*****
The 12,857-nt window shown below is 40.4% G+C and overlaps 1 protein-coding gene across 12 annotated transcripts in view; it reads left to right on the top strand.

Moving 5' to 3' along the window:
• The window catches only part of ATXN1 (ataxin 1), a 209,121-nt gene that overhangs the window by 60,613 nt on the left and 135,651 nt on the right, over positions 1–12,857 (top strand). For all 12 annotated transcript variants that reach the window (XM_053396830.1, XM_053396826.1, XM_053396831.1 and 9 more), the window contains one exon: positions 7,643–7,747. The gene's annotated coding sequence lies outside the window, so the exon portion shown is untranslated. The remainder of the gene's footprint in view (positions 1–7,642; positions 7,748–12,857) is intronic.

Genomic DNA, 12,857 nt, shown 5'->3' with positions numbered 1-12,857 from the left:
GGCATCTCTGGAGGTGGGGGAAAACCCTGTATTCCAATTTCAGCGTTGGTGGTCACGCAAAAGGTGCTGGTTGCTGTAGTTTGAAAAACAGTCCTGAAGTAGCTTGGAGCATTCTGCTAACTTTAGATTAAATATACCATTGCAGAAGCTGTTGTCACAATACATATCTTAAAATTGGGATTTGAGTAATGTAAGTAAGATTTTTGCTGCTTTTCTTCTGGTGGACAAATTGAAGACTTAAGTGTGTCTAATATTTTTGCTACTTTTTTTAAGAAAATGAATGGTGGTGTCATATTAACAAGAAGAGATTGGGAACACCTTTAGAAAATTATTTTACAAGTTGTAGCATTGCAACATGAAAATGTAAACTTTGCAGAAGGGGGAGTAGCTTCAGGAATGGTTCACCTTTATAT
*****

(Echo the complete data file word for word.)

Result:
The 12,857-nt window shown below is 40.4% G+C and overlaps 1 protein-coding gene across 12 annotated transcripts in view; it reads left to right on the top strand.

Moving 5' to 3' along the window:
• The window catches only part of ATXN1 (ataxin 1), a 209,121-nt gene that overhangs the window by 60,613 nt on the left and 135,651 nt on the right, over positions 1–12,857 (top strand). For all 12 annotated transcript variants that reach the window (XM_053396830.1, XM_053396826.1, XM_053396831.1 and 9 more), the window contains one exon: positions 7,643–7,747. The gene's annotated coding sequence lies outside the window, so the exon portion shown is untranslated. The remainder of the gene's footprint in view (positions 1–7,642; positions 7,748–12,857) is intronic.

Genomic DNA, 12,857 nt, shown 5'->3' with positions numbered 1-12,857 from the left:
GGCATCTCTGGAGGTGGGGGAAAACCCTGTATTCCAATTTCAGCGTTGGTGGTCACGCAAAAGGTGCTGGTTGCTGTAGTTTGAAAAACAGTCCTGAAGTAGCTTGGAGCATTCTGCTAACTTTAGATTAAATATACCATTGCAGAAGCTGTTGTCACAATACATATCTTAAAATTGGGATTTGAGTAATGTAAGTAAGATTTTTGCTGCTTTTCTTCTGGTGGACAAATTGAAGACTTAAGTGTGTCTAATATTTTTGCTACTTTTTTTAAGAAAATGAATGGTGGTGTCATATTAACAAGAAGAGATTGGGAACACCTTTAGAAAATTATTTTACAAGTTGTAGCATTGCAACATGAAAATGTAAACTTTGCAGAAGGGGGAGTAGCTTCAGGAATGGTTCACCTTTATAT